Power Socket from Touratech:

Fits straight on with no issues. This is an auxiliary plug though, so normal ‘in-car’ plugs won’t fit.


Camel Toe Touratech:

Does its job well on the dirt but also makes the stand slightly longer on the tar so sometimes you need to watch how you park, as the bike can be a little upright.

Engine Guard from Adventure Spec:

Well made and simple to fit; essential for rocky trails.


A £5 fuse box was fitted under the seat but the mounting tags needed moulding to fit around the rounded profile of the wheel arch. I fitted a slightly longer bolt to accommodate all the neutral terminals, with one wire going back to the battery to ensure 100 percent earthing at all times. The next step was to make it all switchable so I used a relay that picks its switching signal from the rear light feed, so the positive feed wire from the battery to the fuse box could then be routed through the switched contacts of the relay.


Manufacturer: Yamaha
Model: XT660 Z Tenere
List price: £ 6,999
Top speed: 120mph
Engine size: 660cc
Engine type: Liquid cooled 4V single cylinder, SOHC
Compression ratio: 10.0:1
Power: 46bhp
Torque: 43ftlb
Gears: 5
Fuel capacity: 22 litres
Seat height: 895mm
Weight: 183kg
Front suspension: 43 mm Telescopic forks, 210mm wheel travel
Rear suspension: Oscillating arm standard Monocross. 200mm wheel travel
Front tyre: 90/90- 21
Rear tyre: 130/80–17
Front brakes: 2x 298mm disc 2 piston caliper
Rear brakes: Single 245mm disc

Getting the engine to breathe

As I mentioned before, the engine felt slightly strangled. To remedy this I did the following…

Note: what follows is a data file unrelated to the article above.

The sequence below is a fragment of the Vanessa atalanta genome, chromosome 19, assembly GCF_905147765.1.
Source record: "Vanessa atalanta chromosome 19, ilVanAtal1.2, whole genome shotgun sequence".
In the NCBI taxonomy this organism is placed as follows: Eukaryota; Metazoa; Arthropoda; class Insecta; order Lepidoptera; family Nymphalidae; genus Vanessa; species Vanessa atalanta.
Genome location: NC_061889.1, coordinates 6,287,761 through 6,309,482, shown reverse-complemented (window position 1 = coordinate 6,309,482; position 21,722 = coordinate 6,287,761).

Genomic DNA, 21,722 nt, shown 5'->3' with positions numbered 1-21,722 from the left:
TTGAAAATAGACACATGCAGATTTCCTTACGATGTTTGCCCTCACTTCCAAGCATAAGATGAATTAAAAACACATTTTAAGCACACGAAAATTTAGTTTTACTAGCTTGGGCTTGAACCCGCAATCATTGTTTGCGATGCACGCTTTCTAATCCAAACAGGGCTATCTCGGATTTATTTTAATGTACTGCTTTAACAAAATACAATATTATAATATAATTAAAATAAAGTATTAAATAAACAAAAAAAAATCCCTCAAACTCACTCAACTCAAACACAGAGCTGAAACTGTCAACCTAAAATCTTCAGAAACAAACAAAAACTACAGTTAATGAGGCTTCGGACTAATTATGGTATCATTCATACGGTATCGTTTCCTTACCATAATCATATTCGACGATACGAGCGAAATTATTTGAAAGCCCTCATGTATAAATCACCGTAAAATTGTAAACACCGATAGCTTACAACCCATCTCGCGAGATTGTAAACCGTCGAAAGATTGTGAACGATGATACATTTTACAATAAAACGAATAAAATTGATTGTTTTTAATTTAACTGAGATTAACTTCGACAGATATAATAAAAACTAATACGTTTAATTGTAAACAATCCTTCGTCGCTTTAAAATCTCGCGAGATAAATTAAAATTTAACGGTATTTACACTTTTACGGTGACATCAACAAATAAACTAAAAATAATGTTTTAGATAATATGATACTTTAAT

Exhaust: decated and de-restricted

Fuelling: made a fuel mod according to design on

Airbox: removed snorkel and fitted a performance filter

The exhaust is an obvious one to tackle as it has a catalytic converter built into it. To save money I opted to cut out the ‘cat’ and then I used a 20mm holesaw cutter (welded to a long metal rod) to open up the first chamber which would allow gasses to escape directly into the outlet pipe; the seat doesn’t get hot now.

The next step is to remove the snorkel that sits above the air filter and at the same time fit a free-flow air filter and ‘fuel mod’. The fuel mod is simply a 3k adjustable potentiometer wired into the temperature sensor circuit to fool the engine management into thinking it is colder than it is, and it enriches the fuelling to suit. After removing the snorkel the air filter doesn’t fit too well, so you either have to buy a new cover or opt for the cheap fix of a waste pipe rubber gasket, cut down to do the same job! Filter-wise I decided on a Pipercross foam-type, partly because it is a lot cheaper than the others (K&N or DNA), but also because I can use the same cleaning/oiling products on it as I do on my enduro bike, due to the fact that it’s foam.

The results? Well it’s not a light switch moment to instant mass power increase, but it has definitely made the bike pull smoother lower down in the rev range and the engine is much more flexible below 3k. Cruising on the motorway, it picks up quicker when the throttle is tweaked to overtake a car. A surprising side effect is the fact that it has improved the fuel economy, which is a bonus!